As an excuse for the rant above, here is the REMS for Qysemia:

QsymiaTM (phentermine and topiramate extended-release) capsules CIV
Risk Evaluation and Mitigation Strategy (REMS)

A Risk Evaluation and Mitigation Strategy (REMS) is a strategy to manage known or potential serious risks associated with a drug product and is required by the Food and Drug Administration (FDA) to ensure that the benefits of a drug outweigh its risks. The FDA has required a REMS for Qsymia.

The purpose of the Qsymia REMS is to inform prescribers and females of reproductive potential about the:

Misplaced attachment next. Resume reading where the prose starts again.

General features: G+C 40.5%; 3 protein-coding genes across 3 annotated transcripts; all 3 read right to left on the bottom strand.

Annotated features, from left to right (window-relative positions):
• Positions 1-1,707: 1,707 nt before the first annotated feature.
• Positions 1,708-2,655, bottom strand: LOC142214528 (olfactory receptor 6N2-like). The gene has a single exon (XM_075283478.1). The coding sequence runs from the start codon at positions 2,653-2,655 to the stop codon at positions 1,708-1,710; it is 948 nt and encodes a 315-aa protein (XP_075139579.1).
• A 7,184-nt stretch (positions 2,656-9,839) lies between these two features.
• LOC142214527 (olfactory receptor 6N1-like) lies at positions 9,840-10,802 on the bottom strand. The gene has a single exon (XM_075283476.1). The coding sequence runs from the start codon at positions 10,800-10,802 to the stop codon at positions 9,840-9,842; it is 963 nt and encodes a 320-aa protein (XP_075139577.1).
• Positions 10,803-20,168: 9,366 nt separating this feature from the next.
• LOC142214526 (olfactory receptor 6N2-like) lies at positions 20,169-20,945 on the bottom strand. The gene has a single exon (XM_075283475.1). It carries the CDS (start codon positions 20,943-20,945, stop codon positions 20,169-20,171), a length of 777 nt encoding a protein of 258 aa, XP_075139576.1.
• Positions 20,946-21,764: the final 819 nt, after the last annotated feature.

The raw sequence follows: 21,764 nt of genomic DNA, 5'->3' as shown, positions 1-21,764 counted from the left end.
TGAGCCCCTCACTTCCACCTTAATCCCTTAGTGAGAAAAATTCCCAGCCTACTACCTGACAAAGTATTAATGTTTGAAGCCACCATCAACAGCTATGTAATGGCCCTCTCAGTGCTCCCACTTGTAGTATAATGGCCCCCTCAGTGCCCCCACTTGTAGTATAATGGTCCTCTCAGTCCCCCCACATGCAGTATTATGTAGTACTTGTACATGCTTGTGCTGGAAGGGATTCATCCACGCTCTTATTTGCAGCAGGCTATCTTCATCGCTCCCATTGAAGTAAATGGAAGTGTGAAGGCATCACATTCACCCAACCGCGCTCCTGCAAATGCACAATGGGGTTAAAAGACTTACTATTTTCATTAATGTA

• Increased risk of congenital malformation, specifically orofacial clefts, in infants exposed to Qsymia during the first trimester of pregnancy
  • Importance of pregnancy prevention for females of reproductive potential receiving Qsymia
  • Need to discontinue Qsymia immediately if pregnancy occurs

This makes you understand why the FDA had some reservations about the drug, and why the EMA has not approved it after multiple efforts by Vivus. Admittedly, mine is a knee-jerk reaction, and I am exaggerating it some, but most medically less-aware laymen will have a similar reaction. This is the reason you don't see much TV and print ads for Qysemia; same reason why only about 20% of patients are actually receiving reimbursements for it, and many of the rest are not picking up their prescriptions. Probably the very same reason that it is seeing a 50% drop in VVUS stock's price since July, when the drug was approved.